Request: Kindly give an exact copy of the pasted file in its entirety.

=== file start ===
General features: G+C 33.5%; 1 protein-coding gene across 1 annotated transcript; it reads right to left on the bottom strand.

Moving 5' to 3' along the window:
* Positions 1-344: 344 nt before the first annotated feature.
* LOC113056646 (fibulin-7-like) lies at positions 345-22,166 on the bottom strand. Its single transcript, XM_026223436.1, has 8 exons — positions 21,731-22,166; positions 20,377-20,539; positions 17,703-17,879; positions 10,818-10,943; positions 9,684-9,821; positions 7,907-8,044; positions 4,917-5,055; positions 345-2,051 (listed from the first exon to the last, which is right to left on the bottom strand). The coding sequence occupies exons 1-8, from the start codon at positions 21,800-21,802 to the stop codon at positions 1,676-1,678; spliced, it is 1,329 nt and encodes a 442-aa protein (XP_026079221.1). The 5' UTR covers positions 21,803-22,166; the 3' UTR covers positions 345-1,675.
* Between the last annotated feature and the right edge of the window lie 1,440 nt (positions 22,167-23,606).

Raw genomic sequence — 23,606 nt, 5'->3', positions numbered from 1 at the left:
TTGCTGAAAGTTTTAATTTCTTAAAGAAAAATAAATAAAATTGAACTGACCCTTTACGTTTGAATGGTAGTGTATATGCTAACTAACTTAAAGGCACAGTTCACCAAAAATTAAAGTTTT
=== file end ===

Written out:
General features: G+C 33.5%; 1 protein-coding gene across 1 annotated transcript; it reads right to left on the bottom strand.

Moving 5' to 3' along the window:
* Positions 1-344: 344 nt before the first annotated feature.
* LOC113056646 (fibulin-7-like) lies at positions 345-22,166 on the bottom strand. Its single transcript, XM_026223436.1, has 8 exons — positions 21,731-22,166; positions 20,377-20,539; positions 17,703-17,879; positions 10,818-10,943; positions 9,684-9,821; positions 7,907-8,044; positions 4,917-5,055; positions 345-2,051 (listed from the first exon to the last, which is right to left on the bottom strand). The coding sequence occupies exons 1-8, from the start codon at positions 21,800-21,802 to the stop codon at positions 1,676-1,678; spliced, it is 1,329 nt and encodes a 442-aa protein (XP_026079221.1). The 5' UTR covers positions 21,803-22,166; the 3' UTR covers positions 345-1,675.
* Between the last annotated feature and the right edge of the window lie 1,440 nt (positions 22,167-23,606).

Raw genomic sequence — 23,606 nt, 5'->3', positions numbered from 1 at the left:
TTGCTGAAAGTTTTAATTTCTTAAAGAAAAATAAATAAAATTGAACTGACCCTTTACGTTTGAATGGTAGTGTATATGCTAACTAACTTAAAGGCACAGTTCACCAAAAATTAAAGTTTT